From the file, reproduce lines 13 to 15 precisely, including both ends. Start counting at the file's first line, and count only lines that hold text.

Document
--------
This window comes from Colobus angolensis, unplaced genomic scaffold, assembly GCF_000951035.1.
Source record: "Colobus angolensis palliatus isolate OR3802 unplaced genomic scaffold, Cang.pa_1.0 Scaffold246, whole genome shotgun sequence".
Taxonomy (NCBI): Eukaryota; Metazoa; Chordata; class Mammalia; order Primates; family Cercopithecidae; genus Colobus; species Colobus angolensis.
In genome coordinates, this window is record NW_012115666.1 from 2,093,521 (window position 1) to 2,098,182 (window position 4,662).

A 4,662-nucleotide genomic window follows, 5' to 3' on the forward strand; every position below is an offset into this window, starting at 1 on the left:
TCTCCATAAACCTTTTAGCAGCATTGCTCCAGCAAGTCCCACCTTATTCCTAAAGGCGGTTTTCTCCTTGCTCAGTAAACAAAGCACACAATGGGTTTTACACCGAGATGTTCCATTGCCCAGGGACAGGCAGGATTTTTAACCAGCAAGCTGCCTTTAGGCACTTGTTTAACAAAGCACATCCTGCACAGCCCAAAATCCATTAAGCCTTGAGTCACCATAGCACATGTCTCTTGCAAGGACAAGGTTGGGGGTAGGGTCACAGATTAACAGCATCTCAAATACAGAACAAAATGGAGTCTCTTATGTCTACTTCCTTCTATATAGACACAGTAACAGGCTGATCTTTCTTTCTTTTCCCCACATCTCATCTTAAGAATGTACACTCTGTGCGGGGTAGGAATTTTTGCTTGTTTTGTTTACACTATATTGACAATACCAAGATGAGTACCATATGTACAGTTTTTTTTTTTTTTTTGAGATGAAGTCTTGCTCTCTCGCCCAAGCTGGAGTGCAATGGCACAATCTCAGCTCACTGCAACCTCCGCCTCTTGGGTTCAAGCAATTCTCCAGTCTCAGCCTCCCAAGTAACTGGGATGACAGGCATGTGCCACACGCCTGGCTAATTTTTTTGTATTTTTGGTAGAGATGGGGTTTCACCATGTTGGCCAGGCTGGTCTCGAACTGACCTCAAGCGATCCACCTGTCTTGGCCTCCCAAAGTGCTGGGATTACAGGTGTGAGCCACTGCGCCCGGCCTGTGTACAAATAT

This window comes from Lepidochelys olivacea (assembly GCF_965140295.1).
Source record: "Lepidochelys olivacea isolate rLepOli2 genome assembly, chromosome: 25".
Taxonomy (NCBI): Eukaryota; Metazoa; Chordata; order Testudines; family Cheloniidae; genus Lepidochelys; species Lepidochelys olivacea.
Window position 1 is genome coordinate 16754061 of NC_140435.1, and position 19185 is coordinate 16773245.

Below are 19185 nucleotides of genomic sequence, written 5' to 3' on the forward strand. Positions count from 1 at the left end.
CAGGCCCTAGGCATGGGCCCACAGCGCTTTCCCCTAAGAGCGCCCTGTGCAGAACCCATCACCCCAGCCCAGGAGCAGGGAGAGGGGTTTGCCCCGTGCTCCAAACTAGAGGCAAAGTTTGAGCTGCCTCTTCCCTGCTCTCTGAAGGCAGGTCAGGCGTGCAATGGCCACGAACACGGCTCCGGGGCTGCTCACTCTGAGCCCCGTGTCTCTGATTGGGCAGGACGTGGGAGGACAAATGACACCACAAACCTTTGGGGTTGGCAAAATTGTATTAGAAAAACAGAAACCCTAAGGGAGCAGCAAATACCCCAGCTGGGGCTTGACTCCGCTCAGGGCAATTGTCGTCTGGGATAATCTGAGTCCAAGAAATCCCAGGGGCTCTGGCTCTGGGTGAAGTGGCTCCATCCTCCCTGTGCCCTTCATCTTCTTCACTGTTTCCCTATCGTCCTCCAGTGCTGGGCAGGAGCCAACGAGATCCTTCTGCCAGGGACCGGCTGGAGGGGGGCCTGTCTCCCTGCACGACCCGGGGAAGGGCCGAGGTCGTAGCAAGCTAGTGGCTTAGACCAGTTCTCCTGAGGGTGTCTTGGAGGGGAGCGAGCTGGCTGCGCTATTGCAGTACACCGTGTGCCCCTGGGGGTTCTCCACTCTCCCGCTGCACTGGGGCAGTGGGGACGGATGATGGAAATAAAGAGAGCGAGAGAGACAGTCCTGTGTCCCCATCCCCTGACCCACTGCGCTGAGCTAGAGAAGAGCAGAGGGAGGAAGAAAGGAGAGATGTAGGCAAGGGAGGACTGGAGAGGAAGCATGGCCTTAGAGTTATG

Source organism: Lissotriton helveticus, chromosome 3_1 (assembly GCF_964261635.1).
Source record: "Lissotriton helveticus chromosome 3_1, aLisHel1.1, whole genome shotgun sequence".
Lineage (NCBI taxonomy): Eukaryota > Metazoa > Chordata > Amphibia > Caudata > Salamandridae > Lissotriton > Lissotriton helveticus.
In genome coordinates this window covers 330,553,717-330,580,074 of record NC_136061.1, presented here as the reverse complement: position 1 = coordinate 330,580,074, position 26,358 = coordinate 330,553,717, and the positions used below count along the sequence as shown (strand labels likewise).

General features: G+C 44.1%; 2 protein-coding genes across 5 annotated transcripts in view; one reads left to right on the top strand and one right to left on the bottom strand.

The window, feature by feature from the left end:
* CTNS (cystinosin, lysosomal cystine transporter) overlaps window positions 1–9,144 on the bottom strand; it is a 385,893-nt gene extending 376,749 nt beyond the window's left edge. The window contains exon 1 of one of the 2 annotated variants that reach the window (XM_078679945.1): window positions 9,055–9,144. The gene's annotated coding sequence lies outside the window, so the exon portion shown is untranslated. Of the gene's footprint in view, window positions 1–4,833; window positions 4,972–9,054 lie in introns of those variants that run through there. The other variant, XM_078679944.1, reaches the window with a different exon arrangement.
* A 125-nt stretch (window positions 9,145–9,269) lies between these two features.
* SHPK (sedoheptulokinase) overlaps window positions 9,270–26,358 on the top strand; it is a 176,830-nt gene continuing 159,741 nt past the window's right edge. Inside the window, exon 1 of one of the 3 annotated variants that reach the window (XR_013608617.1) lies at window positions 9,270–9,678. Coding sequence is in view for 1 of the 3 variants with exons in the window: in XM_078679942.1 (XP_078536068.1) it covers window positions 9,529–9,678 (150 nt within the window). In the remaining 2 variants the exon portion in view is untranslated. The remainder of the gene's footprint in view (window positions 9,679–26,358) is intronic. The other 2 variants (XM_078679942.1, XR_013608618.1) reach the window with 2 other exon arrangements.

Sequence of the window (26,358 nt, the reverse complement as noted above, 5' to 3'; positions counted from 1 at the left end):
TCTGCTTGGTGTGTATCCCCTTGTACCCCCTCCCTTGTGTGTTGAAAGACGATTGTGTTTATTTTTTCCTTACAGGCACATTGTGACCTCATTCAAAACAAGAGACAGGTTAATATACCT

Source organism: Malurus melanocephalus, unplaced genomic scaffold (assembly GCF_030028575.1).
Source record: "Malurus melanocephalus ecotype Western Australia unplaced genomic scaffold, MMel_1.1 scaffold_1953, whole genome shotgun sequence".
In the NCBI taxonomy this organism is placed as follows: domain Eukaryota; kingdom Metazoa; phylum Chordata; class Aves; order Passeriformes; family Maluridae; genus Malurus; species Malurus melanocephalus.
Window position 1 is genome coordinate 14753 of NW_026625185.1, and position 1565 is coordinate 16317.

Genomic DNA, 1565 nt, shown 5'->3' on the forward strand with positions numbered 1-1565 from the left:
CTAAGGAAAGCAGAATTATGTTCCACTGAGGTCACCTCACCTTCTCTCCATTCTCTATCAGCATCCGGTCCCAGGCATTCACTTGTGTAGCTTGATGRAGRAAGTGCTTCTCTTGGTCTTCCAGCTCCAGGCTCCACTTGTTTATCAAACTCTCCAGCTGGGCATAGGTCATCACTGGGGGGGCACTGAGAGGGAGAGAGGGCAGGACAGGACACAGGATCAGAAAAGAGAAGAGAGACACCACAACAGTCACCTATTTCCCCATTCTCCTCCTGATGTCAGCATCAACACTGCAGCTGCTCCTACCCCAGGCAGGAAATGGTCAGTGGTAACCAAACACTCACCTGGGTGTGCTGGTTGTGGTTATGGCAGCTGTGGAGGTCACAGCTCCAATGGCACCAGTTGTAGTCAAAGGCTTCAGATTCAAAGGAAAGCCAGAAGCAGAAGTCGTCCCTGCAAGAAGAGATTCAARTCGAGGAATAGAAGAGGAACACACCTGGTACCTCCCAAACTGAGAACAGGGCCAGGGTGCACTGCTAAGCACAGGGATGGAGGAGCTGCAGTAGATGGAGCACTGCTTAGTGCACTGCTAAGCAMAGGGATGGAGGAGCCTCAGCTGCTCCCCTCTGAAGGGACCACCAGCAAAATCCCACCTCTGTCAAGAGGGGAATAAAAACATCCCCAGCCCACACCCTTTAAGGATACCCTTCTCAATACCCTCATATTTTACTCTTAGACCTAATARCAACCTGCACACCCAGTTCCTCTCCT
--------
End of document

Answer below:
Source organism: Lissotriton helveticus, chromosome 3_1 (assembly GCF_964261635.1).
Source record: "Lissotriton helveticus chromosome 3_1, aLisHel1.1, whole genome shotgun sequence".
Lineage (NCBI taxonomy): Eukaryota > Metazoa > Chordata > Amphibia > Caudata > Salamandridae > Lissotriton > Lissotriton helveticus.